Director Godfrey Reggio wraps up a metaphysical cinematic trilogy with "Naqoyqatsi," the third installment of a series that began in 1983 with "Koyaanisqatsi." Back then, Reggio's film montage -- which owed much to experimental filmmaker Bruce Conner and his peers -- seemed like a major breakthrough, attracting a surprisingly large audience to experience a series of images of modern life set to a hypnotic score by Philip Glass.

Twenty years later, the project is beginning to wear thin, not only because so much of what Reggio did in 1983 has wormed its way into advertising, music videos and other artifacts of American pop culture, but because reality is so quickly outstripping the director's points. "Naqoyqatsi" is Hopi for "life as war" ("Koyaanisqatsi" means "life out of balance," and its 1988 follow-up, "Powaqqatsi," means "life in transformation"), but as relevant as the topic is, Reggio's linkage of binary thinking, capitalism, natural selection and mass media with human aggression seems merely pretentious, ponderous and redundant.

Set to another Glass score, this time performed by the cellist Yo-Yo Ma, "Naqoyqatsi" opens with long shots of crumbling architecture, somber black-and-white portraits of urban aspiration and decay. Reggio clearly means for the images to be cautionary, and the next 80 minutes are spent inveighing against the hubris of Western civilization. Using mostly stock footage that has been digitally colored, enhanced and animated, Reggio encourages viewers to ruminate on the connections among Cartesian rationality, genetics, technology, nationalism, consumerism, celebrity, sports, religion and politics, and how their various impulses lead to aggression and war. He does this by editing together vignettes of familiar images, from a baby floating in space to random numbers dancing across the screen, from wax figures of world leaders and celebrities to wartime murders, bombings and strafings.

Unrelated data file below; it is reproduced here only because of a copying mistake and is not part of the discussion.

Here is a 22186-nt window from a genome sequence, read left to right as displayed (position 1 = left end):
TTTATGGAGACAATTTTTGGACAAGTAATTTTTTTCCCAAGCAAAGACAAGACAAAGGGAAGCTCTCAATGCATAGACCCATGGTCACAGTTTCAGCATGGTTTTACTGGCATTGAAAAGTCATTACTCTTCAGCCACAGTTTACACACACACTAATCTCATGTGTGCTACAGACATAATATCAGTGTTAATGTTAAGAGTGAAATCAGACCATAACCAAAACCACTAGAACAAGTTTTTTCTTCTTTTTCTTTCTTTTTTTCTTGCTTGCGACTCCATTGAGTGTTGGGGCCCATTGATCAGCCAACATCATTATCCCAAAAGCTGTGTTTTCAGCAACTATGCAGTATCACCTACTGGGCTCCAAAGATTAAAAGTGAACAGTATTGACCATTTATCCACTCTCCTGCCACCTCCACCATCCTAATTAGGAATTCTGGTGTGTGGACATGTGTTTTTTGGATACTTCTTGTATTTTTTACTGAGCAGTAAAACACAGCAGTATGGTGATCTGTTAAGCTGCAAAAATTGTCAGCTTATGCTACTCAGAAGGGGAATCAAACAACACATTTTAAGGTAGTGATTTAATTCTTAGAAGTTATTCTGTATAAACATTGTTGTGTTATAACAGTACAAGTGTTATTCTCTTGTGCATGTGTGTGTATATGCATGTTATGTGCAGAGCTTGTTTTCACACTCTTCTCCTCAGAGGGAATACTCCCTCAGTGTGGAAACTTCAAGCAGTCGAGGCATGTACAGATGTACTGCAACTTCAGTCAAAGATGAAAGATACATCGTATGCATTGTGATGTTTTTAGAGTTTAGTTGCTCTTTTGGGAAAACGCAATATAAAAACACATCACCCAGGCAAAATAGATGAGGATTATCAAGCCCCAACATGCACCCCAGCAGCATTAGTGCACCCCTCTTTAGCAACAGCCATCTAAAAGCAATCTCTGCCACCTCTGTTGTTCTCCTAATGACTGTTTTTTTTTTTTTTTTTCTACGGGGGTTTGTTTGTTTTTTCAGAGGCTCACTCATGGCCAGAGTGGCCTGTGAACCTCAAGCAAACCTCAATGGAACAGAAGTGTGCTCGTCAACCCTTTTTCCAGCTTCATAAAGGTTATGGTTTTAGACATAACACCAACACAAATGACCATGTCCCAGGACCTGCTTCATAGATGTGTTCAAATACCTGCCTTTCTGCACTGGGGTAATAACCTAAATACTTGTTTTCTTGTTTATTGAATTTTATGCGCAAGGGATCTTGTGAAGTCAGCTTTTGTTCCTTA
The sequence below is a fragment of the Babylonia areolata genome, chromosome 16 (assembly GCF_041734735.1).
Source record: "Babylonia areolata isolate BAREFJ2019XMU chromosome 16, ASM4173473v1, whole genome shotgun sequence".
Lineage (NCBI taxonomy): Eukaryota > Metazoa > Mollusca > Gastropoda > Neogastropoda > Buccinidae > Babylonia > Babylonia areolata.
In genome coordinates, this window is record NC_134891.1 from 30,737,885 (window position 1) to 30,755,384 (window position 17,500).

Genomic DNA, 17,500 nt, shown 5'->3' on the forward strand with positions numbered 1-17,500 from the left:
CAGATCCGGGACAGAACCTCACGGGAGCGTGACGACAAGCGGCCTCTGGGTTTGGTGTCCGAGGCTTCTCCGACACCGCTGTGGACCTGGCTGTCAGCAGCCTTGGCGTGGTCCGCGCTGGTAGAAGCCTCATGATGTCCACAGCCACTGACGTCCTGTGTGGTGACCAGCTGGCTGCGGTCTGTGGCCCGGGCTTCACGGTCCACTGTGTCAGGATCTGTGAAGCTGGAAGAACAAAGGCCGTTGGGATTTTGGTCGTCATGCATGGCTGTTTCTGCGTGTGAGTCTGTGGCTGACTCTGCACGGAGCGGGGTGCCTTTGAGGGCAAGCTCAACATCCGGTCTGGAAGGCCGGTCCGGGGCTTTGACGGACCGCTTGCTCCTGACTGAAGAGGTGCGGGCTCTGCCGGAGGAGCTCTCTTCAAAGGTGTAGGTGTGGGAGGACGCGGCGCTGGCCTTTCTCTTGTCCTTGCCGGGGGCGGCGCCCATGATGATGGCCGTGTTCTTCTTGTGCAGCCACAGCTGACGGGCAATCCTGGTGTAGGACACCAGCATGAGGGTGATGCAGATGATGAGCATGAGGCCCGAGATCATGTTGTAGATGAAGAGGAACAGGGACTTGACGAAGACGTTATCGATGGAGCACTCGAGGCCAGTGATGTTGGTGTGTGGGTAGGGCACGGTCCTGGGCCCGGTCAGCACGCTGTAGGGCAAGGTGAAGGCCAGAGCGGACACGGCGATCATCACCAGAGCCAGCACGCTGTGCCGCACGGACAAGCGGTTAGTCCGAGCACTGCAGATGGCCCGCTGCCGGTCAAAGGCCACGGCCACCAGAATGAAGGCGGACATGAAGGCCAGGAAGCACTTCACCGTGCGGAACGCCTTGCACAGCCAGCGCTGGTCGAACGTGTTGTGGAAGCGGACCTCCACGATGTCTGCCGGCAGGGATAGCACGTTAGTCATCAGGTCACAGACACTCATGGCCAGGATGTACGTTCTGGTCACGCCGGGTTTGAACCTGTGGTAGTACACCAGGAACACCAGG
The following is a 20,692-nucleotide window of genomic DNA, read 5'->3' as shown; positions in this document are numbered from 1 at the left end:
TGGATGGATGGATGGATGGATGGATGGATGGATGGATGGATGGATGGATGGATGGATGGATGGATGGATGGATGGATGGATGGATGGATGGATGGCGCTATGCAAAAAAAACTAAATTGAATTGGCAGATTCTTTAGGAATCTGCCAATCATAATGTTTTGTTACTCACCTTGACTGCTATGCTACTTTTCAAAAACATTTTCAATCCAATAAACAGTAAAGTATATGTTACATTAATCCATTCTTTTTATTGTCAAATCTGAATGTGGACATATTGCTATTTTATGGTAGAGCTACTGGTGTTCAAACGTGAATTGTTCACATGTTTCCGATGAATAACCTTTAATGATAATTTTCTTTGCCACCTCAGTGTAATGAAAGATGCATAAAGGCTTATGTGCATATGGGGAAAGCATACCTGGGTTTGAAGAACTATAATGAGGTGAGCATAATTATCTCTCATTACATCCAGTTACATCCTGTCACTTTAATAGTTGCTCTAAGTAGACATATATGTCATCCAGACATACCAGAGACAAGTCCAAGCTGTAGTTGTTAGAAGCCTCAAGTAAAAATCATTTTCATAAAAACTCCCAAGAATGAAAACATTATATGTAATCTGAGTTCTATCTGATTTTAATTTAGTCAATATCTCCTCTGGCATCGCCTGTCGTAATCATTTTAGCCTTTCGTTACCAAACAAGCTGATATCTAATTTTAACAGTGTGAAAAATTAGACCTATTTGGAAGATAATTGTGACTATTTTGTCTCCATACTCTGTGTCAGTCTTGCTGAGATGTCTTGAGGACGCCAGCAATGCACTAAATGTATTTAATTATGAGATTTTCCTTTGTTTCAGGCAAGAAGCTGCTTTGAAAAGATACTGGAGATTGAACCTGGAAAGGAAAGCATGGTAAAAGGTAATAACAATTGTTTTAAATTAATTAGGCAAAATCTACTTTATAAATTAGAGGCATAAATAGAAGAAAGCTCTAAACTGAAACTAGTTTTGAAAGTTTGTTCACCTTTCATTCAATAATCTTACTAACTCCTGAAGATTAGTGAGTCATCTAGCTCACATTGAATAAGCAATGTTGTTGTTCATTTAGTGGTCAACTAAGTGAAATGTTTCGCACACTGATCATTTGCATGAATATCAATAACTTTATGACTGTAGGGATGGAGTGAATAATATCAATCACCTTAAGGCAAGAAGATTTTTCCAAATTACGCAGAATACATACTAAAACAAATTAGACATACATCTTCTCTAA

The net effect is a numbing one. Rather than inspire reflection and the radical synthesis of ideas, Reggio effectively shuts them down by assaulting viewers with cliched, simplistic visual jargon. You may not need linear narrative to create a great movie, but you do need some original ideas.

Naqoyqatsi (89 minutes, at Cineplex Odeon Inner Circle) is rated PG for violent and disturbing images, and for brief nudity.

Director Godfrey Reggio uses building blocks of imagery to construct visual arguments. Too often, they're pretentious, ponderous and redundant.